About the Where 2.0 Conference
Location technology is booming across the Web and into people's homes. Now in its third year, the Where 2.0 Conference is where the grassroots and leading edge developers building location aware technology intersect with the businesses and entrepreneurs seeking out location apps, platforms, and hardware to gain a competitive edge. In the O'Reilly conference tradition, Where 2.0 presents leading trends rather than chasing them.
At Where 2.0, you'll find source mapping tools, open standards for data and location web services, and sensors for obtaining location data. We'll learn how the established geo industry is reacting to the first businesses making money from their grassroots geospatial projects. There's no better place to meet the people behind the mash-ups, the people behind the platforms, and the people looking ahead to the future of geospatial. Join us at Where 2.0 to debate and discuss what's viable now, and what's lurking just below the radar.
Where 2.0 is a two-day, single-track conference featuring a unique combination of high profile keynotes with big players, lightning talks, panel discussions, demos, high order bits, Q&A time and much more. The most innovative and interesting people in this space are featured on stage, and stay around to debate and discuss with other conference-goers off stage. The conference also features ample time for networking, informal events, and the famed Where Fair (think geospatial science fair on steroids).
Who Should Attend Where 2.0
- GIS industry people looking to learn more about the latest developments in the mash-up world
- CTOs, technology evanglists, and technology scouts within companies looking to learn about viable technology
- CIOs, products managers, and technologists curious about how to incorporate location technology into existing products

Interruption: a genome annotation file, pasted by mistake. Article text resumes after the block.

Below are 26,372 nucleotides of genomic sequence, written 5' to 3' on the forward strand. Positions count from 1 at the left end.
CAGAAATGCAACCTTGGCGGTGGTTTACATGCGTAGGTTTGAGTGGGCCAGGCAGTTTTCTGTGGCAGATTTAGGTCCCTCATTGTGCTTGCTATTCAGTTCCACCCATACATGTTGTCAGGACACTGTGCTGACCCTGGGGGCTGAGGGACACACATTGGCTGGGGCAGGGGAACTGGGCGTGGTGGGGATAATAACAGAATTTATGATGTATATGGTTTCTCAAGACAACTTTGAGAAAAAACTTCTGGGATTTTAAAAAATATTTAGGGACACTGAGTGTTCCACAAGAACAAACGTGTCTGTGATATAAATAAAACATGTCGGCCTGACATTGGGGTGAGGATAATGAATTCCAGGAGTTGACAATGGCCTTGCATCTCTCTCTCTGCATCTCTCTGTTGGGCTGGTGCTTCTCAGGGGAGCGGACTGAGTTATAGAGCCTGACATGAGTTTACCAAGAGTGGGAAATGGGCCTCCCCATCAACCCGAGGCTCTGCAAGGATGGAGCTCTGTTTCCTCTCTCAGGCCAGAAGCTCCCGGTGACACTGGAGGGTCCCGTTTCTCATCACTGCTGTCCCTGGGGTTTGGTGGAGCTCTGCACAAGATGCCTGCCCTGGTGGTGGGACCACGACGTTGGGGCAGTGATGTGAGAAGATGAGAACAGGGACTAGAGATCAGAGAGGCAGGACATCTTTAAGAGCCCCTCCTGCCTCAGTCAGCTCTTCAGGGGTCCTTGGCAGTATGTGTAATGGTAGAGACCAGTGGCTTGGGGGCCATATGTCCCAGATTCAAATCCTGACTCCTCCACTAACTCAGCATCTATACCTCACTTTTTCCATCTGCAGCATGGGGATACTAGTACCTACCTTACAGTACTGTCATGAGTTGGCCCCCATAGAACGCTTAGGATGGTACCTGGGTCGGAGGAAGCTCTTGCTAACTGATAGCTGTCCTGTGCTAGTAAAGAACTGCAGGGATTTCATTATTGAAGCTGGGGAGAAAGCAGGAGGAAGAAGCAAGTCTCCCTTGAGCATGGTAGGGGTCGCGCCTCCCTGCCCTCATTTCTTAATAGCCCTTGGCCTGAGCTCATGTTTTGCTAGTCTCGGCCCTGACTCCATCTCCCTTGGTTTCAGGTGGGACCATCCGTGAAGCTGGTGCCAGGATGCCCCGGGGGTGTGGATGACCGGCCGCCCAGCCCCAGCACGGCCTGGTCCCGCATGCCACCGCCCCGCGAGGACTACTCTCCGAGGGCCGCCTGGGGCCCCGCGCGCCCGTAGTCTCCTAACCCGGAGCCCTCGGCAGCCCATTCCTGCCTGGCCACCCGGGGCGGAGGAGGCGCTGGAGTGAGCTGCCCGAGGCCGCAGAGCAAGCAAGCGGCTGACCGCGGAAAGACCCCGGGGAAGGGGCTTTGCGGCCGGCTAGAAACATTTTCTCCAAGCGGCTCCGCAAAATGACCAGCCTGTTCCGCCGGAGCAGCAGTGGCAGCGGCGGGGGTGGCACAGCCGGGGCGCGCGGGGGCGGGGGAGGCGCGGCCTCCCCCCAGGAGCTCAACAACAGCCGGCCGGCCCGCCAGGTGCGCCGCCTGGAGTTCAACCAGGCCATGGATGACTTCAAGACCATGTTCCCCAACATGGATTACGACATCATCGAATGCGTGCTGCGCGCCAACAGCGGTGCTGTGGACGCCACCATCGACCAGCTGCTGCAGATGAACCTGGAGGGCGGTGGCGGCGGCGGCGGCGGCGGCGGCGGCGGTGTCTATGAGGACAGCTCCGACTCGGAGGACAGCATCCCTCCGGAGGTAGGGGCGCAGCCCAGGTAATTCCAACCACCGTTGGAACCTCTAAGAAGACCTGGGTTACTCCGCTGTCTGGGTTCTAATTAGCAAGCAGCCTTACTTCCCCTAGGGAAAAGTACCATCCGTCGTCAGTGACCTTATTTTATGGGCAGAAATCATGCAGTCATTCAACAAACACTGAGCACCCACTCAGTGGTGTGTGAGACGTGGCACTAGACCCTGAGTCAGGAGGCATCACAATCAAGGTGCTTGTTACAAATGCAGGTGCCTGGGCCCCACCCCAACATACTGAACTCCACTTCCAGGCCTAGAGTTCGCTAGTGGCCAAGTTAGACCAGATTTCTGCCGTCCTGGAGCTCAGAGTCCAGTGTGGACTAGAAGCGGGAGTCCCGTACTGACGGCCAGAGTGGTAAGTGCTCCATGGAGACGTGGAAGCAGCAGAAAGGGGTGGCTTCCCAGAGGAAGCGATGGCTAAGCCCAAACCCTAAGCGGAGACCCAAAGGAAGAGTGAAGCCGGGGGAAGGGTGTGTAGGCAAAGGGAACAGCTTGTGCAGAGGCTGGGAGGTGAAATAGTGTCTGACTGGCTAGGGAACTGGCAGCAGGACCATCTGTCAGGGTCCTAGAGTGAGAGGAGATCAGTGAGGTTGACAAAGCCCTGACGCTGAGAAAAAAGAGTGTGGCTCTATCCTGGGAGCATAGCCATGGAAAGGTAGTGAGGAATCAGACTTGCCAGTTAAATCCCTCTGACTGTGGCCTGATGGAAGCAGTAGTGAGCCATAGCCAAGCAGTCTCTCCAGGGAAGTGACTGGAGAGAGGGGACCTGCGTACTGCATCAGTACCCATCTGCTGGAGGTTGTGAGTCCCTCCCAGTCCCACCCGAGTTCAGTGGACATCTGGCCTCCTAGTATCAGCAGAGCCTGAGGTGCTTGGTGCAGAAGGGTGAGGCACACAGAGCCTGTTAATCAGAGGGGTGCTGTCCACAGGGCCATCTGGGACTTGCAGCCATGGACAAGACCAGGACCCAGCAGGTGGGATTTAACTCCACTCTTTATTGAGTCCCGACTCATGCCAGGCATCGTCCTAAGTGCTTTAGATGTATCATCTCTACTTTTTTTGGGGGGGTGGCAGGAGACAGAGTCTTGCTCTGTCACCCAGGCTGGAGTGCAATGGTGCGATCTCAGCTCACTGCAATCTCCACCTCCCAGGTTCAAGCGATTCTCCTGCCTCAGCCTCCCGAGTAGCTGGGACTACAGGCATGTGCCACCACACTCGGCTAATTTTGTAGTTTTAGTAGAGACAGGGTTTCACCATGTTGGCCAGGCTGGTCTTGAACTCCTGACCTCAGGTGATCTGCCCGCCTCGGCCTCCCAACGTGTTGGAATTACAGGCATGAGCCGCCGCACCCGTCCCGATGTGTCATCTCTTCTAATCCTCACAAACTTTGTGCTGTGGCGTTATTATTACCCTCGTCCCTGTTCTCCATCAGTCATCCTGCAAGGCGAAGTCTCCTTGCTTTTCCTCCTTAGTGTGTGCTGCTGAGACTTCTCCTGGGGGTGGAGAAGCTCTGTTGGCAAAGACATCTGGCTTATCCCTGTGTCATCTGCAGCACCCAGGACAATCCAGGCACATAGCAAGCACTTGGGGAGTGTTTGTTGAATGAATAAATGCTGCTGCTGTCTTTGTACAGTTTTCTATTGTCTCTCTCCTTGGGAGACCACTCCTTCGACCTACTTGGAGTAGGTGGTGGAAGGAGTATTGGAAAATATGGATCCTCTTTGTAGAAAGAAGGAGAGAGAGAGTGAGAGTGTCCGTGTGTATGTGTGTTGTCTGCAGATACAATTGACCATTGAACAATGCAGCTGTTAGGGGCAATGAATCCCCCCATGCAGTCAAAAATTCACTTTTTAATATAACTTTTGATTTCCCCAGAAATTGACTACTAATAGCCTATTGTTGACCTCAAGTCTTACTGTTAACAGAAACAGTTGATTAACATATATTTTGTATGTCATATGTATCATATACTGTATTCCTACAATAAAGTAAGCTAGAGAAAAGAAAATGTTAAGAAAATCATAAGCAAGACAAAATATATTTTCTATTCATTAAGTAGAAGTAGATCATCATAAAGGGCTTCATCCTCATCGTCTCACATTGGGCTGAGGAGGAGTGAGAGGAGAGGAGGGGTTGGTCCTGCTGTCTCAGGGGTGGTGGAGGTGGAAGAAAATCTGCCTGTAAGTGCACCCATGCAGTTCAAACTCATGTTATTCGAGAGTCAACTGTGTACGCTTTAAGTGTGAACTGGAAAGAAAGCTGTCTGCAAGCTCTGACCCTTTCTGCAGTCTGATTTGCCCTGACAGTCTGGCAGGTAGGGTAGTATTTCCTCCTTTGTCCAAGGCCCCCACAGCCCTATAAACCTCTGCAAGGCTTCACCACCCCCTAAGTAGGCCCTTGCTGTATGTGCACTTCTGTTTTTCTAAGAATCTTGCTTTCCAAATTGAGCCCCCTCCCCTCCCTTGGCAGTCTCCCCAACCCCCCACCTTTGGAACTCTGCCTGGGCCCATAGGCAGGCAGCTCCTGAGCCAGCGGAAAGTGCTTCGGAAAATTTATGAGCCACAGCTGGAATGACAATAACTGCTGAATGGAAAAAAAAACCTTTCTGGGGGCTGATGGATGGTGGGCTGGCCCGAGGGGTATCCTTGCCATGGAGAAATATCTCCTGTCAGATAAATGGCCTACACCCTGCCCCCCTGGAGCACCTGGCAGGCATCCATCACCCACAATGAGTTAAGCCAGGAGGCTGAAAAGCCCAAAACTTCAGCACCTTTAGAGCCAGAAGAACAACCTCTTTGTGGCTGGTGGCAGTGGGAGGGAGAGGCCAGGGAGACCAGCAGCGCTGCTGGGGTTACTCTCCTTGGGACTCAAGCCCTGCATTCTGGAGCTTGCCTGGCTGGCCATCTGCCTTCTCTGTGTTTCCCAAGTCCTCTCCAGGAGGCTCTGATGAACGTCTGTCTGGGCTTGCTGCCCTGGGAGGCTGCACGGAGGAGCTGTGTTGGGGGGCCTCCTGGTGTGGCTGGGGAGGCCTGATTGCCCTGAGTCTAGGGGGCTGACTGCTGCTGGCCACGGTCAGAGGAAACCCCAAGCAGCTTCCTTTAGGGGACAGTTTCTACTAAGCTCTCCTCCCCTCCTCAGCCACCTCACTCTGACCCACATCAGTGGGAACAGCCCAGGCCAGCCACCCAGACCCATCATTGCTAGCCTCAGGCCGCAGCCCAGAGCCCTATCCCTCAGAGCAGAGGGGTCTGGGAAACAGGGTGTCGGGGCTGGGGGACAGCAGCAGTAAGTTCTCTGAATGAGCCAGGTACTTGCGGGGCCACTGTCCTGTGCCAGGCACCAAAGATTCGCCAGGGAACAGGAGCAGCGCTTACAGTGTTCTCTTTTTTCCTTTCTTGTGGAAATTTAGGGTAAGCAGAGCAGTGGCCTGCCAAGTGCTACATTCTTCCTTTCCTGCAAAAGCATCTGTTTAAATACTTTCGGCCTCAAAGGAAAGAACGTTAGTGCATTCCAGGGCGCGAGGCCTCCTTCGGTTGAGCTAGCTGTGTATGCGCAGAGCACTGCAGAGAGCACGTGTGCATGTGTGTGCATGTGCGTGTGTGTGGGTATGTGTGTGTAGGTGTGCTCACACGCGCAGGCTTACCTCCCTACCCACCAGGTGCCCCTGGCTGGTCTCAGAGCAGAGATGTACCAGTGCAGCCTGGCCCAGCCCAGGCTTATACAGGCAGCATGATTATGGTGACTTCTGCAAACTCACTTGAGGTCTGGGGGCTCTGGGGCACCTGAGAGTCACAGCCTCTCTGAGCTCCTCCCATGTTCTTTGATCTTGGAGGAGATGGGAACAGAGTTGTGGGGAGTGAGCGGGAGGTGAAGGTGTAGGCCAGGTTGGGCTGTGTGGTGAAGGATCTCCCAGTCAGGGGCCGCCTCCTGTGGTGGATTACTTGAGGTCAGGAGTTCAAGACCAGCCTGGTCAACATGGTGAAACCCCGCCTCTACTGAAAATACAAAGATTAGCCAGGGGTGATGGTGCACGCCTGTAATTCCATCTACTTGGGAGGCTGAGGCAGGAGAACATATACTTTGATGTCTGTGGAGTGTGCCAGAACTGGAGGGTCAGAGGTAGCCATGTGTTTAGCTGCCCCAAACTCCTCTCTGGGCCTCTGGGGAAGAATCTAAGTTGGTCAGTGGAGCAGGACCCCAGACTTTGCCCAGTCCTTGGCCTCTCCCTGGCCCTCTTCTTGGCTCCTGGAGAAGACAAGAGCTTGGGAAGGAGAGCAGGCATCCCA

- Open source mapping and location tool developers
- Grassroots developers building important mash-ups and systems
- Researchers and academics studying the field and building prototypes
- Artists creating collaborative experiences with a spatial focus
- Activists and community organizers building tools for managing non-profit location groups
- Neographers and traditional geographers working deep in the trenches of geospace
- Venture capitalists looking for the next investment opportunity
The thrust of the program for the 2007 conference will answer the question "where's the value"? Every lasting fantastic technical innovation has built value around it, and the new world of networked geographic tools follows the same rule. We'll be looking at the latest Where 2.0 technology, businesses, and content with an emphasis on these questions: How can developers make money at this? What applications have legs? How can enterprises make money using this?
For an overview of this space, read The State of Where 2.0 (PDF) co-written by program chair Brady Forrest.
Sample topics and themes to be discussed:
- Online local advertisement systems like Google, Yahoo!, MSN
- Demographics information
- New geo map hacking world
- Money-making mash-ups
- Mobile applications, like ZoneTag
- Hot start-ups
- Open source tools such as GRASS, PostGIS; MapBender
- Security applications (fraud detection, tracking, surveillance): geospam, privacy
- Enterprise integration of Google Maps, Virtual Earth, open source tools, etc.
- Adding mash-ups into small business internal purposes to help efficiency, increase revenue
- Location-based services moving up on the stack
- Map visualization techniques
- Gathering data by any means necessary
Third Annual Where Fair
For the third year in a row, Where 2.0 will bring forward the location aware tools, apps and hardware being created in garages and university labs for the Where Fair. The Where Fair is a hands-on, science fair style event where the creators of these location based projects can share their emerging location technology with others. Where Fair projects will be selected from research, academia, and yet-to-be-discovered entrepreneurs.
Brady Forrest is Chair for O'Reilly's Where 2.0 and Emerging Technology conferences. Additionally, he co-Chairs Web 2.0 Expo in San Francisco, Berlin and NYC. Brady writes for O'Reilly Radar tracking changes in technology. He previously worked at Microsoft on Live Search (he came to Microsoft when it acquired MongoMusic). Brady lives in Seattle, where he builds cars for Burning Man and runs Ignite. You can track his web travels at Truffle Honey.